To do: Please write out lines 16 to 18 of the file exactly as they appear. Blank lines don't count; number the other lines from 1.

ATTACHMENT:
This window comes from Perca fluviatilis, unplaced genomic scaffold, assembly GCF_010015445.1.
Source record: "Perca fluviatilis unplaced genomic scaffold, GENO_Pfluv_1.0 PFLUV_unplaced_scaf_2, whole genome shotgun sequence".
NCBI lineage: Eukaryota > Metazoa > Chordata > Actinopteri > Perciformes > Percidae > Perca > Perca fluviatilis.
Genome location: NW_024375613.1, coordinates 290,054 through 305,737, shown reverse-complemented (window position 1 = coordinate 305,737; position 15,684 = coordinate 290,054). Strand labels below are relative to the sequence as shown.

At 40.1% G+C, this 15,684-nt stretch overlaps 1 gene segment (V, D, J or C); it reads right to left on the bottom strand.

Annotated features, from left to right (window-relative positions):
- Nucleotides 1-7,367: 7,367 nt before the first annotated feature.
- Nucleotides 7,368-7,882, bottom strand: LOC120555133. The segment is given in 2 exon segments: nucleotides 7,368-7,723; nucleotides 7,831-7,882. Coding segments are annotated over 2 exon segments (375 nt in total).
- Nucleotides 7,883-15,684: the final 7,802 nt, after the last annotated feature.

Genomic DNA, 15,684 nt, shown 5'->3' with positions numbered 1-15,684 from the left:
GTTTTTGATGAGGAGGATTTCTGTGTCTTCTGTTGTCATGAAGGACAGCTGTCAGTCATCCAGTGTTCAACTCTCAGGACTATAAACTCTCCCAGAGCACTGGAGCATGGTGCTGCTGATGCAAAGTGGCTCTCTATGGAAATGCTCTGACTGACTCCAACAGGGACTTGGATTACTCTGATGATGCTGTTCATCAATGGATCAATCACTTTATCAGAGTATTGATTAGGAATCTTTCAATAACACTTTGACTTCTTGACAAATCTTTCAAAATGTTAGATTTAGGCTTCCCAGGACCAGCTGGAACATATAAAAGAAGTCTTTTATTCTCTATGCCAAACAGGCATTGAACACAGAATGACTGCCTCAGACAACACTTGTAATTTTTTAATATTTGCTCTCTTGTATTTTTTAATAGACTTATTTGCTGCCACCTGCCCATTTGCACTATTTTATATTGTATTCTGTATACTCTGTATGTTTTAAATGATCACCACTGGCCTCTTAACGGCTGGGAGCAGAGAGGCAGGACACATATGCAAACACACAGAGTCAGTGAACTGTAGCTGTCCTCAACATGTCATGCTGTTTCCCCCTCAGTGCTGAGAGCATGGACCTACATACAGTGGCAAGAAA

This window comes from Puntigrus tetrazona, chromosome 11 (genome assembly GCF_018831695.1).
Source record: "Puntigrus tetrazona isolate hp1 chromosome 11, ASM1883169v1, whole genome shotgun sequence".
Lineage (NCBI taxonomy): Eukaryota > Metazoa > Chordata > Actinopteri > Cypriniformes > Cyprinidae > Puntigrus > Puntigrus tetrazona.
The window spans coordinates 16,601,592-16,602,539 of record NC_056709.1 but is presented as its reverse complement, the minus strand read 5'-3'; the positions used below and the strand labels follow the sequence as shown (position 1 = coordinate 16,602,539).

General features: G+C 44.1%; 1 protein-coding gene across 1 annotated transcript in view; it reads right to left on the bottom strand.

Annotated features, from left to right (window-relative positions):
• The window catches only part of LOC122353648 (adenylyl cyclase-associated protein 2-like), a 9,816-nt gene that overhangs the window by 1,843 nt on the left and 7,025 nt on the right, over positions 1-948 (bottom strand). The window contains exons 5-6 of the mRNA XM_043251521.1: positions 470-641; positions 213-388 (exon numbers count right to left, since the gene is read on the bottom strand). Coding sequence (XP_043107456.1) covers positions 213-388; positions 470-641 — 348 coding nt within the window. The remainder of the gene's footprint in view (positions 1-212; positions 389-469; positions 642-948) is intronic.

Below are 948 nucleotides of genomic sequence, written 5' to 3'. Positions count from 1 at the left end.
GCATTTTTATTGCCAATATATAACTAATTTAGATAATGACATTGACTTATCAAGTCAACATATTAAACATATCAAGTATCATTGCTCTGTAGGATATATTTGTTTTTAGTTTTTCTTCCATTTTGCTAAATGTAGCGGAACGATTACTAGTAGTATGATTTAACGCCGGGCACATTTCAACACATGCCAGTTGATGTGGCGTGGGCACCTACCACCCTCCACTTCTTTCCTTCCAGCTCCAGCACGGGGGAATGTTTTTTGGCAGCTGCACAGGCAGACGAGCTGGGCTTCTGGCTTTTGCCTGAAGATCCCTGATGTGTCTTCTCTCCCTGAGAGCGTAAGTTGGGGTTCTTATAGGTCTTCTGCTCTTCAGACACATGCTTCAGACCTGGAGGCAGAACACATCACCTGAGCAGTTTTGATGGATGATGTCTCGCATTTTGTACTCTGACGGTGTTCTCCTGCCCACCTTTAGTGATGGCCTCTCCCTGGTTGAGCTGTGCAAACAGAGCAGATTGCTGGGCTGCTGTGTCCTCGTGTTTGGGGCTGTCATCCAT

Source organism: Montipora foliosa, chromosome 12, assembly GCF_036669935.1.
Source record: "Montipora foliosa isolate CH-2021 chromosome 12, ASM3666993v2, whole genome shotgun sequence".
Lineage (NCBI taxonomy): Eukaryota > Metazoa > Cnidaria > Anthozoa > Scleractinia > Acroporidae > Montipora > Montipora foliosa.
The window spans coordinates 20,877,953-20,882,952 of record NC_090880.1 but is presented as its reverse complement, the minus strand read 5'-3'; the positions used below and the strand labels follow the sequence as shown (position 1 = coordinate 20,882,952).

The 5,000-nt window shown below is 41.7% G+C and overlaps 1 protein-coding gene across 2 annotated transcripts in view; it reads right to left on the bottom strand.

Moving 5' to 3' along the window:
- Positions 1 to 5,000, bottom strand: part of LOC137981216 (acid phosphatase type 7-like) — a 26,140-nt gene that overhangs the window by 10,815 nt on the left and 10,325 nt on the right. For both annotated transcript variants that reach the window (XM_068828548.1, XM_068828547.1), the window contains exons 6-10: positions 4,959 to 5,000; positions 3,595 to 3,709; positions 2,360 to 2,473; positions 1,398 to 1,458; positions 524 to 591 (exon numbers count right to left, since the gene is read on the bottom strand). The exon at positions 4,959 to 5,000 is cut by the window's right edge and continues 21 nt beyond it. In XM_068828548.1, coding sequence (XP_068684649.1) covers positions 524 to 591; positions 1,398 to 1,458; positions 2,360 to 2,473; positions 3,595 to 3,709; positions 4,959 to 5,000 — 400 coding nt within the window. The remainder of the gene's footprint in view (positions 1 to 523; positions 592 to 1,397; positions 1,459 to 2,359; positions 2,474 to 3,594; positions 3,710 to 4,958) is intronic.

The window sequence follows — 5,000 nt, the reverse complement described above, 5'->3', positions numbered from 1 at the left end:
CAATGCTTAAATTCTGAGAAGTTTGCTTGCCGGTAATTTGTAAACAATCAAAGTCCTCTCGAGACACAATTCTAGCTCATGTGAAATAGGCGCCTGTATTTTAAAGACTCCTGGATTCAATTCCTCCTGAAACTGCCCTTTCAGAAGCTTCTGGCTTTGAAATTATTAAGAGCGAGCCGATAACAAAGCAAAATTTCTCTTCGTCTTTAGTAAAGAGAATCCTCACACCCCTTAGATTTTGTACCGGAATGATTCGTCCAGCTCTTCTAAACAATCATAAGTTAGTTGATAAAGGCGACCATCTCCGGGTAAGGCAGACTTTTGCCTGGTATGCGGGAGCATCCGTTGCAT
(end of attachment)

General features: G+C 44.1%; 1 protein-coding gene across 1 annotated transcript in view; it reads right to left on the bottom strand.

Annotated features, from left to right (window-relative positions):
• The window catches only part of LOC122353648 (adenylyl cyclase-associated protein 2-like), a 9,816-nt gene that overhangs the window by 1,843 nt on the left and 7,025 nt on the right, over positions 1-948 (bottom strand). The window contains exons 5-6 of the mRNA XM_043251521.1: positions 470-641; positions 213-388 (exon numbers count right to left, since the gene is read on the bottom strand). Coding sequence (XP_043107456.1) covers positions 213-388; positions 470-641 — 348 coding nt within the window. The remainder of the gene's footprint in view (positions 1-212; positions 389-469; positions 642-948) is intronic.